Non-alcoholic Fatty Liver Disease: The Green Liver Diet
Non-alcoholic fatty liver disease affects between 20 and 30% of rich countries. The condition can lead to insulin resistance, type 2 diabetes, cardiovascular risk and intestinal dysbiosis.
This study by Ben Gurion University (BGU), published in the journal Gut, reveals the remarkable preventive and curative effect of a Mediterranean diet, still enriched with plants (“green-Mediterranean diet”) which allows dividing by two the amount of fat accumulated in the liver.
Non-alcoholic fatty liver disease is characterized by a high-fat ratio in the liver, i.e. 5 to 10% of its weight. The study shows that a green Mediterranean diet, further supplemented with polyphenols, is the most effective in generally and sustainably reducing a fatty liver.
These polyphenols, present in walnuts and Mankai, seem to play a significant role in reducing liver fat.
A new “green Mediterranean diet” that removes fat from the liver
Lead author Dr Iris Shai, an epidemiologist at BGU and lecturer at Harvard TH Chan School of Public Health and his team, has worked to improve the Mediterranean diet further to minimize the hepatic fat that s’ accumulates with sometimes severe effects including the development of diabetes or cardiovascular disease. No drug is currently ready to treat fatty liver disease, and the only intervention is weight loss.
Non-alcoholic fatty liver disease
This clinical trial, called Direct-Plus, tested this new green Mediterranean diet, rich in vegetables, including a daily intake of nuts (28 grams) and deficient in processed and red meat. Therefore, the classic Mediterranean diet is enriched with green components, rich in polyphenols, including 3-4 cups of green tea/day with 100 grams of Mankai, an aquatic green plant also recognized as duckweed rich in bioavailable proteins. , iron, vitamin B12, vitamins, minerals and polyphenols.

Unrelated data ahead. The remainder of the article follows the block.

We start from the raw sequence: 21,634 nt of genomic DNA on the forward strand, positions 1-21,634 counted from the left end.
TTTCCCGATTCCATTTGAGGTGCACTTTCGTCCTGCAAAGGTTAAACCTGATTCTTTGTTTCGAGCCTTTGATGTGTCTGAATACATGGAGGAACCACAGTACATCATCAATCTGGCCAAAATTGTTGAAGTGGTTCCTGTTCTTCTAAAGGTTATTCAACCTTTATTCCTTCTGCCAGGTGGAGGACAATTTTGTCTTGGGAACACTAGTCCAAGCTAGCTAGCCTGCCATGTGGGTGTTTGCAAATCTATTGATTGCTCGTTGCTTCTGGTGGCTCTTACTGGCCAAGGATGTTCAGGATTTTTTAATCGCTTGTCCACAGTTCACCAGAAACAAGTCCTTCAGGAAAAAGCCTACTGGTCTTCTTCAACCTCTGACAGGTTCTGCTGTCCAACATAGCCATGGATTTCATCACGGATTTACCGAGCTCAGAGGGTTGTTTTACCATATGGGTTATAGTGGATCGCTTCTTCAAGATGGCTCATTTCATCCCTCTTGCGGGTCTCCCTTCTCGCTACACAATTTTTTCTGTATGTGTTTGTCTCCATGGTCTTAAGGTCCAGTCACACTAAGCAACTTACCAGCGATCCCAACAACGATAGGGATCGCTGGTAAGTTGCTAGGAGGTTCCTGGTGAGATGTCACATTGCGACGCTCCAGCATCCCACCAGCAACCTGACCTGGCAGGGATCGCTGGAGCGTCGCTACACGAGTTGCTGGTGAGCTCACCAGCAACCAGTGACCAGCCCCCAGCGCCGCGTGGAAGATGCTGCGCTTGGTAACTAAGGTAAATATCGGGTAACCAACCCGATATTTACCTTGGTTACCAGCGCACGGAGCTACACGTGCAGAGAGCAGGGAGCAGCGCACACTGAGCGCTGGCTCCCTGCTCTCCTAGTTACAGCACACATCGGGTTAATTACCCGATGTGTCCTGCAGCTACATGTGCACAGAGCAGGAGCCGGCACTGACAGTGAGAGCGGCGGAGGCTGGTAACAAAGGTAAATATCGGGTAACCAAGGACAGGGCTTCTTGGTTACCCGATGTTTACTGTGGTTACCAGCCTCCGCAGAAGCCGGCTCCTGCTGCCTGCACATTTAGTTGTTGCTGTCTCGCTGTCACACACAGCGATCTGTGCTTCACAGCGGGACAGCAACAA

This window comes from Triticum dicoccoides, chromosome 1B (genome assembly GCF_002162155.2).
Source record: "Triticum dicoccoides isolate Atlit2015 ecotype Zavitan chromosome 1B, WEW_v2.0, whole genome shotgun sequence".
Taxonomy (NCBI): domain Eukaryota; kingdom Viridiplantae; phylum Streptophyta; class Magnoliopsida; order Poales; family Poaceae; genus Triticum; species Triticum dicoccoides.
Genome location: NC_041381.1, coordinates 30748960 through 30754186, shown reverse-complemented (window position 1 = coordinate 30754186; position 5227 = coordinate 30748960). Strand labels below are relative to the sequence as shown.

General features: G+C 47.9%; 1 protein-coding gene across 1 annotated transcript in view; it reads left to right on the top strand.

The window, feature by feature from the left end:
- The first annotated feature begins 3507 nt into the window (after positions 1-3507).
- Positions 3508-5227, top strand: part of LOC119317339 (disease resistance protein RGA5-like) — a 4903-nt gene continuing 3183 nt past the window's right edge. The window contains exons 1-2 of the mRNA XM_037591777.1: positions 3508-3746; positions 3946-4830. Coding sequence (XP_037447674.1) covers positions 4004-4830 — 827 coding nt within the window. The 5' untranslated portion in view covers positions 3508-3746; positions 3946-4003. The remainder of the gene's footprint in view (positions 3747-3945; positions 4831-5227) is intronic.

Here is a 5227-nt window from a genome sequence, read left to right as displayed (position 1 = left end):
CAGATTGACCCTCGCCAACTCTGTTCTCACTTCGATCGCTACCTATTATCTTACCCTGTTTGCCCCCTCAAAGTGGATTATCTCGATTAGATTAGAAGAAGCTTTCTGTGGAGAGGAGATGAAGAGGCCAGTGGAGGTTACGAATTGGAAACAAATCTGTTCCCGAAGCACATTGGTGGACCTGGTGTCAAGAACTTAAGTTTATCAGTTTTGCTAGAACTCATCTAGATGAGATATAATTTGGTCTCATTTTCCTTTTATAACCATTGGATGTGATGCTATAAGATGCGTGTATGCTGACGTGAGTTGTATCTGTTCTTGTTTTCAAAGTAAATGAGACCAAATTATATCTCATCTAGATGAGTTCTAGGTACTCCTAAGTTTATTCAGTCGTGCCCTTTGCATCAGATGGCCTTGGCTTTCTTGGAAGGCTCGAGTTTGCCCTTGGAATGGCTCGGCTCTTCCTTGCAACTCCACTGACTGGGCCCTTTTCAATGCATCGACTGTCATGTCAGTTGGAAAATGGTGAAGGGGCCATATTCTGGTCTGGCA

A natural and nutritional strategy: “This intervention targeted on lifestyle is proving to be very effective in reducing non-alcoholic fatty liver disease beyond weight loss”, underlines the author: the trial which followed for. Eight months 294 participants aged around 50 and suffering from abdominal obesity, invited to follow either a healthy diet, a Mediterranean diet, or finally, a green Mediterranean diet, as well as a physical exercise program, shows that:
If each diet allows a reduction in liver fat, the green Mediterranean diet allows the most substantial decrease in liver fat (-39%), vs the traditional Mediterranean diet (-20%) and adherence to nutritional recommendations (- 12%);
- these results remain significant after adjustment for weight loss;
- the green Mediterranean diet allows a dramatic reduction in fatty liver disease:
- from 62% (prevalence among participants) at baseline to 31.5% in the intervention group!
Specifically, a greater consumption of Mankai and nuts and less consumption of red / processed meat is significantly associated with the extent of liver fat loss. The two “Mediterranean diet” groups also show elevated plasma total polyphenol levels.